BACKGROUND: Playing the harmonica can help people who suffer from chronic obstructive pulmonary disease (COPD) breathe better, according to researchers at the University of Michigan Health System. They offer a weekly pulmonary rehab class that uses harmonica instruction as a breathing exercise to treat the symptoms of COPD.
WHAT IS COPD: Chronic obstructive pulmonary disease (COPD) is a permanent obstruction of airflow from the lungs. It is usually caused by smoking cigarettes or severe air pollution. When you breathe, air travels down through the windpipe and through a branching network of airways. At the ends of each branch are small air sacs that act like balloons: they fill up when you breathe in and deflate when you breathe out. In COPD, these air sacs lose their elasticity so they don't bounce back to their original shape as easily. The walls between many of the air sacs are destroyed (emphysema), and the airways swell up, restricting air flow. More mucus is produced than usual, which can further clog the airways. The damage is permanent; there is no cure for COPD. But the symptoms can be treated with medication, as well as through exercise, oxygen therapy and breathing exercises. People with COPD should avoid irritants such as smoke, air pollution and extreme variations in temperature and humidity.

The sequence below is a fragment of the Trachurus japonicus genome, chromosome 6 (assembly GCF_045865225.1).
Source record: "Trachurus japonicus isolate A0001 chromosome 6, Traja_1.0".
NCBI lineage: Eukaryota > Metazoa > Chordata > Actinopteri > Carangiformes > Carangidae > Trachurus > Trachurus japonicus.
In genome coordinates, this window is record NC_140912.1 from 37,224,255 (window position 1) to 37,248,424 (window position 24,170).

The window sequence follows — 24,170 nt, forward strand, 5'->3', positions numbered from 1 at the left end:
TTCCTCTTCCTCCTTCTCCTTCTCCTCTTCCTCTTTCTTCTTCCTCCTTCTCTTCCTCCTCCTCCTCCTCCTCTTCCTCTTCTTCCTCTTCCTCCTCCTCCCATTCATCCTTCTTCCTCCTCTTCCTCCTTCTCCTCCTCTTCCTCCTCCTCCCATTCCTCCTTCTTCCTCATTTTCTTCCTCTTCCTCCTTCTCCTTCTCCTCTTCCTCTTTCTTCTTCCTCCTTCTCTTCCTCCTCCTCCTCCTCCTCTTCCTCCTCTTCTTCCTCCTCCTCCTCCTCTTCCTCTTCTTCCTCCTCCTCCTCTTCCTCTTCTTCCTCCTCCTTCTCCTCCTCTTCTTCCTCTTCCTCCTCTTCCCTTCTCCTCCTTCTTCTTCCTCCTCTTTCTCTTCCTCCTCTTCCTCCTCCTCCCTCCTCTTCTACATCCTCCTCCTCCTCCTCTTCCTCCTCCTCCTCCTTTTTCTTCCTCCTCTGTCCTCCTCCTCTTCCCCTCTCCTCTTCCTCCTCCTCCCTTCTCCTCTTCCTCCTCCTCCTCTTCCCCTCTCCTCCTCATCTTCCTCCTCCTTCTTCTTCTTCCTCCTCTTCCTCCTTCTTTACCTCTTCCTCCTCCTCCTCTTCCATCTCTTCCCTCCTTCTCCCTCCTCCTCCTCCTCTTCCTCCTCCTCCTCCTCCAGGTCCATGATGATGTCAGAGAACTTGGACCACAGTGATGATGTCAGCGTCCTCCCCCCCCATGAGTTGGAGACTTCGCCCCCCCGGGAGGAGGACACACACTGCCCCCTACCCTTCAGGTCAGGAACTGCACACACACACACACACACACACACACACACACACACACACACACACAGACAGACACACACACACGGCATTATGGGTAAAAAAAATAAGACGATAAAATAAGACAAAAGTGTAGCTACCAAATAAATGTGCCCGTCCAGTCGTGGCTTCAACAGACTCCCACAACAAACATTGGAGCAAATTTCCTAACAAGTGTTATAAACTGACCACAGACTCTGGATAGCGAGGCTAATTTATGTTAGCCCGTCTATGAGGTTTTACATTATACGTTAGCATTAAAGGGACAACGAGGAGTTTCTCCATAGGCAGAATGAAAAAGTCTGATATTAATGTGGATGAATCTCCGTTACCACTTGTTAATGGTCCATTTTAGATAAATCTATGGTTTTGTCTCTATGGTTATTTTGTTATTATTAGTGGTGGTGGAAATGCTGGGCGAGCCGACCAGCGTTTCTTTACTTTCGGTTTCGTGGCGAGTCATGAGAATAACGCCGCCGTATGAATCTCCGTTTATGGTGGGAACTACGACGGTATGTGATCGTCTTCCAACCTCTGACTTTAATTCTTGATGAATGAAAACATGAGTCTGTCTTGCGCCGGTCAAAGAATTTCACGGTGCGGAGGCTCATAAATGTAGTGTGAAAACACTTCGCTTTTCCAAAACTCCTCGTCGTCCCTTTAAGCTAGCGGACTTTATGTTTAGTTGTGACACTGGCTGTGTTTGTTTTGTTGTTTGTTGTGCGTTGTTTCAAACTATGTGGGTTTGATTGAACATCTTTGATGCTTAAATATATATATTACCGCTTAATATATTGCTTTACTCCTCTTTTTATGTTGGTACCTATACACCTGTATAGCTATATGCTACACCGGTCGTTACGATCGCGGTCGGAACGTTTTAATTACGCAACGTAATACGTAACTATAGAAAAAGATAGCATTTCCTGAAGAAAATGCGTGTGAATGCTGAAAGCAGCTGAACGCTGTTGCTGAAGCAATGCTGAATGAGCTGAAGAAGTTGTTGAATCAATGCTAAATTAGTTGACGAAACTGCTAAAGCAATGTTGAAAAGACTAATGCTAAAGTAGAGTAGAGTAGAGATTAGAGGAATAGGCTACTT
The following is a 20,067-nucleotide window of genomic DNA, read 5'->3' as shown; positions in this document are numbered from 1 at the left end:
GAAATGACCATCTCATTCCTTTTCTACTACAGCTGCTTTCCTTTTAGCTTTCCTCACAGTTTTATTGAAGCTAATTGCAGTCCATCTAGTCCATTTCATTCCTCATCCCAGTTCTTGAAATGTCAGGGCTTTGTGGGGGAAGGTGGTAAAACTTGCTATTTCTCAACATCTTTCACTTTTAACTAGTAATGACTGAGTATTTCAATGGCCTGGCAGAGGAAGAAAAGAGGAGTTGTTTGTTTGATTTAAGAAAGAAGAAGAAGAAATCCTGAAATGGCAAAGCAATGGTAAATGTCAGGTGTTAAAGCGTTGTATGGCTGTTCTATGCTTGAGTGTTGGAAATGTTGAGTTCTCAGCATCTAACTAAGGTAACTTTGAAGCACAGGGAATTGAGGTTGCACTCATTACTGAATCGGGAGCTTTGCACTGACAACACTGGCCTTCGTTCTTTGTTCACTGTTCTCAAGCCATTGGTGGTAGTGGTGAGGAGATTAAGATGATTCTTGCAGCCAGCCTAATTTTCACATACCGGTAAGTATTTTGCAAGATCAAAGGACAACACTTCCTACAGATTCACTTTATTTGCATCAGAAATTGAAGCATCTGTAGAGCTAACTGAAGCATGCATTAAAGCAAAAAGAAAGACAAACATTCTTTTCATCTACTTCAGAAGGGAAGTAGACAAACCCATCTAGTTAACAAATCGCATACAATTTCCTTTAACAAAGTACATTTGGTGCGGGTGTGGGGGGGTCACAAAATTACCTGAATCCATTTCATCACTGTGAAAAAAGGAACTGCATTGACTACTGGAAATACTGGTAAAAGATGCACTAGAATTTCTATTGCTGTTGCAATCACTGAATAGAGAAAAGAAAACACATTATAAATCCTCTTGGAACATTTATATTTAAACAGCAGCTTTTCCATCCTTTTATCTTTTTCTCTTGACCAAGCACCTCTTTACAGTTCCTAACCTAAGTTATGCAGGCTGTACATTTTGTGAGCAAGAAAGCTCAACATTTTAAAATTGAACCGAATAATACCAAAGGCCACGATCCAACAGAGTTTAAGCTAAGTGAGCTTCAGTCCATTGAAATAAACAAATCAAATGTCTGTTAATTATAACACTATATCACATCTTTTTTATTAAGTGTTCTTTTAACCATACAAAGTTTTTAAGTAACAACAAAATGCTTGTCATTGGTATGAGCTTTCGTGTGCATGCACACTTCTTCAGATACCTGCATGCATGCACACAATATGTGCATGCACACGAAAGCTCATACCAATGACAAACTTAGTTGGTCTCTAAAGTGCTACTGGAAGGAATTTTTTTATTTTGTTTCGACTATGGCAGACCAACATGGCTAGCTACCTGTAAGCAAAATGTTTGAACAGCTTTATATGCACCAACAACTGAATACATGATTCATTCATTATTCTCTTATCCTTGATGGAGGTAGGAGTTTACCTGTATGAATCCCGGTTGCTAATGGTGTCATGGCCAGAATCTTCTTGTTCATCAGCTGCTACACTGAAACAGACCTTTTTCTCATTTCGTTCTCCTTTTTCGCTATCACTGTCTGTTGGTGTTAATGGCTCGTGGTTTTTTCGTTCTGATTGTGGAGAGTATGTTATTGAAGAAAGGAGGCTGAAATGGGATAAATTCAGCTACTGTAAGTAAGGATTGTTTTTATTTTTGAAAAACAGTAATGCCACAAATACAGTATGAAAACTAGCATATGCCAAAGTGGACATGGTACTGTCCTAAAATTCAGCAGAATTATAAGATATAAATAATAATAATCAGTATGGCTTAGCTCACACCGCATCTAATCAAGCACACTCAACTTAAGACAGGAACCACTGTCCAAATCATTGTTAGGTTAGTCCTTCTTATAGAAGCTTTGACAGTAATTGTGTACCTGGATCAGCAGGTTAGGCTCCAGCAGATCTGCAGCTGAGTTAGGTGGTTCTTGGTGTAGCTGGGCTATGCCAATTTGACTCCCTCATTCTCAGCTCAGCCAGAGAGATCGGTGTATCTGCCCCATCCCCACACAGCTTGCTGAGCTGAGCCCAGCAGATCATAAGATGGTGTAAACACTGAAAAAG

ABOUT HARMONICAS: Harmonicas are handheld instruments that create sound when you blow or suck air through a series of small pre-tuned reeds in narrow chambers. Square holes funnel air to two reeds, known as the "blow" and "draw" reeds. Inhaling or exhaling from one side of the chamber vibrates the reeds, either one or a few reeds at a time, and creates harmonic sounds that come out on the other side. By varying the pressure of the air blown across the reeds, the player can produce different tones. Because they rely solely on the lips, tongue and breathing patterns to vary the pitch, playing the harmonica requires awareness and good control of breathing patterns. That's why it's so useful as a breathing exercise.